If you aren’t getting a good vibe from a realtor – it takes them a long time to call you back or schedule a meeting with you, or they are trying to push you to spend more than you are comfortable with – you’re within your rights to find someone else to work with. First-time home-buying can be stressful and overwhelming, so build a solid support system by finding a great realtor!

Are you ready to buy your first home?  What are your tips for getting ready to be a first-time home buyer?

How to Start Couponing: A Beginner’s Guide

What is couponing?a-beginners-guide-to-couponing

Couponing is exactly what it sounds like – using coupons to get a better price on items in a particular store. There are coupons for virtually any store and any type of item, and it is particularly effective for household goods, groceries, and personal care items.

The key to couponing is to combine a coupon or other specific deal with an existing sale or cash back offer. By combining multiple offers, you get the best price on items. It takes some time and preparation, but it’s sort of like putting together a puzzle where the prize is 50 cent shampoo.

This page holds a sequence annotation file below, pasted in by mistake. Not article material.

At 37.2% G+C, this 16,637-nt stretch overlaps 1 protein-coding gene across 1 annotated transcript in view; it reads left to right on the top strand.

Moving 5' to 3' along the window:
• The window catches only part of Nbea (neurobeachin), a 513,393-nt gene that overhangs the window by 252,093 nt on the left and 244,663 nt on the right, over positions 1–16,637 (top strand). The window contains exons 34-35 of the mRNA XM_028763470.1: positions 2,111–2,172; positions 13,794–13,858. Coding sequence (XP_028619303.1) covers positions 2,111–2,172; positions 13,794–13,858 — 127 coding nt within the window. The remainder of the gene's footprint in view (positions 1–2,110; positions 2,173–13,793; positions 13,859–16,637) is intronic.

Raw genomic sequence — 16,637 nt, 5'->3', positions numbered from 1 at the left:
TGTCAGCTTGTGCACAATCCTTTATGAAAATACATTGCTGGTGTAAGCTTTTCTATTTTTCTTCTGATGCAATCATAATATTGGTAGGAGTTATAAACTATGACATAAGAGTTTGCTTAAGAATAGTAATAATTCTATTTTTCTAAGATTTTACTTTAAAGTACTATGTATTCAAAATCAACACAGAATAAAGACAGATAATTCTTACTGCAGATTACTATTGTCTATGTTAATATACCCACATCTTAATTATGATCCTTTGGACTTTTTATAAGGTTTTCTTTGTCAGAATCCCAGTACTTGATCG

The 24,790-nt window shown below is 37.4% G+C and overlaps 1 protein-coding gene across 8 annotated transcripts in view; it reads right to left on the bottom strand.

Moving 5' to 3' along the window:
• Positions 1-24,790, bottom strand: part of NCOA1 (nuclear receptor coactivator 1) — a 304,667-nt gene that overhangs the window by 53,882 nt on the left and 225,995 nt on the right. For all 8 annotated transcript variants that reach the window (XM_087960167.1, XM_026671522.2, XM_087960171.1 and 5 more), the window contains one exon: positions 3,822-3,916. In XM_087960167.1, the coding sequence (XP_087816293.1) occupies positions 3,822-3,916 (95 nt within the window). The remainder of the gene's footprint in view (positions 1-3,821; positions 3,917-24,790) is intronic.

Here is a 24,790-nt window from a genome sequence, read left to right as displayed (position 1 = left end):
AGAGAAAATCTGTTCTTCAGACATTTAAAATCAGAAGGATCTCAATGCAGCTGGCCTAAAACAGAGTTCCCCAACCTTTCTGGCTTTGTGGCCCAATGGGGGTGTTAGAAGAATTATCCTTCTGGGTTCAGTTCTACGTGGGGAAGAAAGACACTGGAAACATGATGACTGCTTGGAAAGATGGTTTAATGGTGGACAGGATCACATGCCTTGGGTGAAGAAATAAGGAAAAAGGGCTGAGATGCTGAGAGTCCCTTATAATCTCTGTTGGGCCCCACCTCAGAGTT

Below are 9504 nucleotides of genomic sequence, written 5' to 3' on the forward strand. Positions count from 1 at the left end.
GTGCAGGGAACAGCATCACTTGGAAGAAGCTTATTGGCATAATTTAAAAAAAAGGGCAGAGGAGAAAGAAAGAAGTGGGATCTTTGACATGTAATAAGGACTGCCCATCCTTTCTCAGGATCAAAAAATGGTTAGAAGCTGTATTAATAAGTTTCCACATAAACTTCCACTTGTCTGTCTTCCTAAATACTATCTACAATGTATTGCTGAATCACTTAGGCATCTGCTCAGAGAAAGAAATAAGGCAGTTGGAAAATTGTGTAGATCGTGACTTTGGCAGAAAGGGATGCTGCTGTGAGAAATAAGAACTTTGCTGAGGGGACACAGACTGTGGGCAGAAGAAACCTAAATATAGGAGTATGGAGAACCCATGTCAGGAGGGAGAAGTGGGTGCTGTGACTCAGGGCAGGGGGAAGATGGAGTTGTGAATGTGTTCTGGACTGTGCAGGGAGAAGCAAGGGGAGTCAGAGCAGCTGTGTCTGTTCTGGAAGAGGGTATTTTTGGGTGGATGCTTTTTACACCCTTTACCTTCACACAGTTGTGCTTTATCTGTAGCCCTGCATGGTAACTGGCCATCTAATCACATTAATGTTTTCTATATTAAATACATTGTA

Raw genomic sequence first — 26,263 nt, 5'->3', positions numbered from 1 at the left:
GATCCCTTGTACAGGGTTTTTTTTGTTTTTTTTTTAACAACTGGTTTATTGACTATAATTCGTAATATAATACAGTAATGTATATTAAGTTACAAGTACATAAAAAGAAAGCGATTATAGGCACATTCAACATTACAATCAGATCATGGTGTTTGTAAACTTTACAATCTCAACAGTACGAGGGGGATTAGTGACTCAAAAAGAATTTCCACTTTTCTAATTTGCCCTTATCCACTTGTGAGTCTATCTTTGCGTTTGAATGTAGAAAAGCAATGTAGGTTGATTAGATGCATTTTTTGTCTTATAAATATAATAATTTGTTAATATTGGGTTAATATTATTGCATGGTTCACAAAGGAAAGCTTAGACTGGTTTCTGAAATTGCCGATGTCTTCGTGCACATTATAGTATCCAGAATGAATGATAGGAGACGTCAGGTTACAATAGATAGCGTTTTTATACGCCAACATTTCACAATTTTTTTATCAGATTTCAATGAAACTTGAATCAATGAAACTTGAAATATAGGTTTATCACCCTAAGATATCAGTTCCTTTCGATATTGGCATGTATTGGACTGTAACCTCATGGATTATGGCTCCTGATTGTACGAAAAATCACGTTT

Here’s an example: Tresemme Shampoo is available at CVS for $6, but is on sale for 2 for $8. There’s also a deal on Tresemme products where you get $5 Extra Bucks for spending $15 or more. I would buy 6 Tresemme shampoos for $16, and get $5 back for my next visit, essentially meaning I spend $11 for 4 shampoos. If I also had a $4 off of 2 Tresemme products coupon, I would spend $7 on the 4 shampoos, or $1.75 per shampoo. I also wouldn’t have to buy shampoo for a while.

Where to Get Coupons

  • Weekend Local Newspaper: The weekend paper generally has 1-3 of the major coupon inserts (Red Plum, SmartSource, or Procter & Gamble). You can also find inserts for specific stores – I usually save Michael’s and Staples as places I usually go to. I try to buy a newspaper on Saturday because it’s cheaper than the Sunday paper but has all of the inserts.
  • Online: Many brand websites offer coupons for specific products – if you find a good deal at a store, try checking the brand’s site for an additional coupon. You can typically combine manufacturer’s coupons with specific store coupons, even if they apply to the same product.  Ebatesalso has an in-store option where you can link your credit card to your account to get up to 10% cash back when you use that card in stores.
  • On Your Phone: Many stores have apps that make their coupons available to you – some of my favorites are Michael’sCVS, and Cartwheel by Target. You can often save on specific products or on a product category. There are also money saving apps that get you cash back on your purchase.  One of my favorites is Ibotta, which offers cash back on a wide array of products, especially grocery products.